8. Install a WoL utility on your client machine. A simple Perl script is at
    Use Notepad or another editor to change the configuration settings at the top of the file:
    Set $target_mac to your server’s MAC address
    Set $fqdn_or_ip to your public IP address for now (“aaa.bbb.ccc.ddd”) unless
    you already have a DDNS public domain name.

    If your client is a Windows machine, install Strawberry Perl from (“System installer version”). Then double-click the file containing the wakeup script. If prompted for which application to use for .pl files, click “other” and navigate to the perl executable which by default is at C:\Strawberry\perl\bin\perl.exe . If instead the file opens with Notepad etc. you can right-click the file, then Properties, and change “Opens With”.

    After this initial setup, double-clicking the script file will run it, sending the WoL packet.

    To test, run sudo tcpdump -v -UlnXi <nic name> udp port 9 in a terminal on your server. Each time a UDP packet is sent to port 9 it will display the contents. Then run the wakup script on your client – you should see a hexadecimal dump of the UDP packet from tcpdump on the server.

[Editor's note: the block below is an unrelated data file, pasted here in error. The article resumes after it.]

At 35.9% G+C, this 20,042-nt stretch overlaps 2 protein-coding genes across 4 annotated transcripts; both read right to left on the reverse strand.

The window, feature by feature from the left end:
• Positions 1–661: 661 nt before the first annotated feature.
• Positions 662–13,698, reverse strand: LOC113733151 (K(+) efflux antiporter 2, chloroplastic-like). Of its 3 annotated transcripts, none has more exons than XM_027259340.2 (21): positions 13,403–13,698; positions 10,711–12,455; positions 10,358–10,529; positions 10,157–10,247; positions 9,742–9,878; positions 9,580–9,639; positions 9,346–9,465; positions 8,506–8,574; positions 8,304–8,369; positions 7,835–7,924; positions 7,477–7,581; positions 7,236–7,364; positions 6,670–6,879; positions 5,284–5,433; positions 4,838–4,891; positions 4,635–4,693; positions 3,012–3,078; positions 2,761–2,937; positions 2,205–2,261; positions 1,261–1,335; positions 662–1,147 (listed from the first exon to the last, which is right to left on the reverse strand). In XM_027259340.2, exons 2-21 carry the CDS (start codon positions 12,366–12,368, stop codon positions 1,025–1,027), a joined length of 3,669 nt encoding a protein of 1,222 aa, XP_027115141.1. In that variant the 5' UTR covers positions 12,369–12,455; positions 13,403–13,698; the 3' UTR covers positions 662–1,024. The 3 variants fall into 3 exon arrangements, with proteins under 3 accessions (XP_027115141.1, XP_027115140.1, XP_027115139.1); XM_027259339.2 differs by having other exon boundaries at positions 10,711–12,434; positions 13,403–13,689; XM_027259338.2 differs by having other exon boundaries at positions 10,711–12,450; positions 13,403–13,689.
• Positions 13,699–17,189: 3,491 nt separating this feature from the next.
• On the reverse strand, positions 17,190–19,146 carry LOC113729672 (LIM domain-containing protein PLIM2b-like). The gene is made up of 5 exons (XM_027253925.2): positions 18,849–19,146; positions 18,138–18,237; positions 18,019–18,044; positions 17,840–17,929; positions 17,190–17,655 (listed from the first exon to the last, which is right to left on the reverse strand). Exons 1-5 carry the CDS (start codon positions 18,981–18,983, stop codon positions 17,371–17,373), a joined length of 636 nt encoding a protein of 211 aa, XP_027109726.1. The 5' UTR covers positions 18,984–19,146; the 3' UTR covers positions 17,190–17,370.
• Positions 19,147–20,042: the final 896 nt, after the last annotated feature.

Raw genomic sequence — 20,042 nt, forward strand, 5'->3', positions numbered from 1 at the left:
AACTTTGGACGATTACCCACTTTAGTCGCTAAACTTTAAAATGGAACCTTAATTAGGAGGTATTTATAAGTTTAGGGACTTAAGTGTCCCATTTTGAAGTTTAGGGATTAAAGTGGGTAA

If that works, put your server to sleep and check that it wakes up when you send the WoL packet.

  9. Get a DDNS domain name (unless your public IP is static)

    You arrive at that cafe in Paris. Meanwhile, your ISP back home has changed the public IP address of your router. You need to find out what your new public IP is so you can call home.

    The solution is a Dynamic DNS (DDNS) domain name which automatically tracks the IP assigned by your ISP. This works by having your router (or an always-on local host) log into the DDNS service provider whenever your public IP address changes or at regular intervals. The DDNS service will detect your public IP address and update the DNS maps accordingly.